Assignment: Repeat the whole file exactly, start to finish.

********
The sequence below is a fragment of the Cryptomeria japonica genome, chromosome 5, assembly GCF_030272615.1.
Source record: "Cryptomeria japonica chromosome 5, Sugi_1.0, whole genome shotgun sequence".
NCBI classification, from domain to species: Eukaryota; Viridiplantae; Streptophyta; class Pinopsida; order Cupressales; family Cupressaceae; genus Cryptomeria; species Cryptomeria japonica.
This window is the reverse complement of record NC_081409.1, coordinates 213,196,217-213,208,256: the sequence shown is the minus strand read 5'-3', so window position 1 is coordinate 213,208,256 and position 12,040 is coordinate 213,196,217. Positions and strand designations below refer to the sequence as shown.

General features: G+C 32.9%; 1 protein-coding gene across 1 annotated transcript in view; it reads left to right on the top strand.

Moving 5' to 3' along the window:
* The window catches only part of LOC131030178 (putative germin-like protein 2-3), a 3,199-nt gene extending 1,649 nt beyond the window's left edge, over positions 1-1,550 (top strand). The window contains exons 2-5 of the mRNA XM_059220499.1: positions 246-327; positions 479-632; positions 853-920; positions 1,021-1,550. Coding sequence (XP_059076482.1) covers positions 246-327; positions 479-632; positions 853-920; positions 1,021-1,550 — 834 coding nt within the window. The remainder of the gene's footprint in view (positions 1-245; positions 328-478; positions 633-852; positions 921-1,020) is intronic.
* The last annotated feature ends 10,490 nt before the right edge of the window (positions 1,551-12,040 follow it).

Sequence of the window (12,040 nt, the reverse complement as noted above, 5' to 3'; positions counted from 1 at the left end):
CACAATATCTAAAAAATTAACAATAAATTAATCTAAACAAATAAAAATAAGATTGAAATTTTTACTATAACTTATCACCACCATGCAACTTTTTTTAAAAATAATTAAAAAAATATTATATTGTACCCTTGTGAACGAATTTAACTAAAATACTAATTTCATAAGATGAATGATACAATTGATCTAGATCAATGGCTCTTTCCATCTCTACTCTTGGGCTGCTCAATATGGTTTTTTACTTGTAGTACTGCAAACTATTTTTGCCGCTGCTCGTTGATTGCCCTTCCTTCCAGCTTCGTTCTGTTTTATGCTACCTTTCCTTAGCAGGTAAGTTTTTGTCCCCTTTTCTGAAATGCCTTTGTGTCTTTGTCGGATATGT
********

The sequence below is a fragment of the Cryptomeria japonica genome, chromosome 5, assembly GCF_030272615.1.
Source record: "Cryptomeria japonica chromosome 5, Sugi_1.0, whole genome shotgun sequence".
NCBI classification, from domain to species: Eukaryota; Viridiplantae; Streptophyta; class Pinopsida; order Cupressales; family Cupressaceae; genus Cryptomeria; species Cryptomeria japonica.
This window is the reverse complement of record NC_081409.1, coordinates 213,196,217-213,208,256: the sequence shown is the minus strand read 5'-3', so window position 1 is coordinate 213,208,256 and position 12,040 is coordinate 213,196,217. Positions and strand designations below refer to the sequence as shown.

General features: G+C 32.9%; 1 protein-coding gene across 1 annotated transcript in view; it reads left to right on the top strand.

Moving 5' to 3' along the window:
* The window catches only part of LOC131030178 (putative germin-like protein 2-3), a 3,199-nt gene extending 1,649 nt beyond the window's left edge, over positions 1-1,550 (top strand). The window contains exons 2-5 of the mRNA XM_059220499.1: positions 246-327; positions 479-632; positions 853-920; positions 1,021-1,550. Coding sequence (XP_059076482.1) covers positions 246-327; positions 479-632; positions 853-920; positions 1,021-1,550 — 834 coding nt within the window. The remainder of the gene's footprint in view (positions 1-245; positions 328-478; positions 633-852; positions 921-1,020) is intronic.
* The last annotated feature ends 10,490 nt before the right edge of the window (positions 1,551-12,040 follow it).

Sequence of the window (12,040 nt, the reverse complement as noted above, 5' to 3'; positions counted from 1 at the left end):
CACAATATCTAAAAAATTAACAATAAATTAATCTAAACAAATAAAAATAAGATTGAAATTTTTACTATAACTTATCACCACCATGCAACTTTTTTTAAAAATAATTAAAAAAATATTATATTGTACCCTTGTGAACGAATTTAACTAAAATACTAATTTCATAAGATGAATGATACAATTGATCTAGATCAATGGCTCTTTCCATCTCTACTCTTGGGCTGCTCAATATGGTTTTTTACTTGTAGTACTGCAAACTATTTTTGCCGCTGCTCGTTGATTGCCCTTCCTTCCAGCTTCGTTCTGTTTTATGCTACCTTTCCTTAGCAGGTAAGTTTTTGTCCCCTTTTCTGAAATGCCTTTGTGTCTTTGTCGGATATGT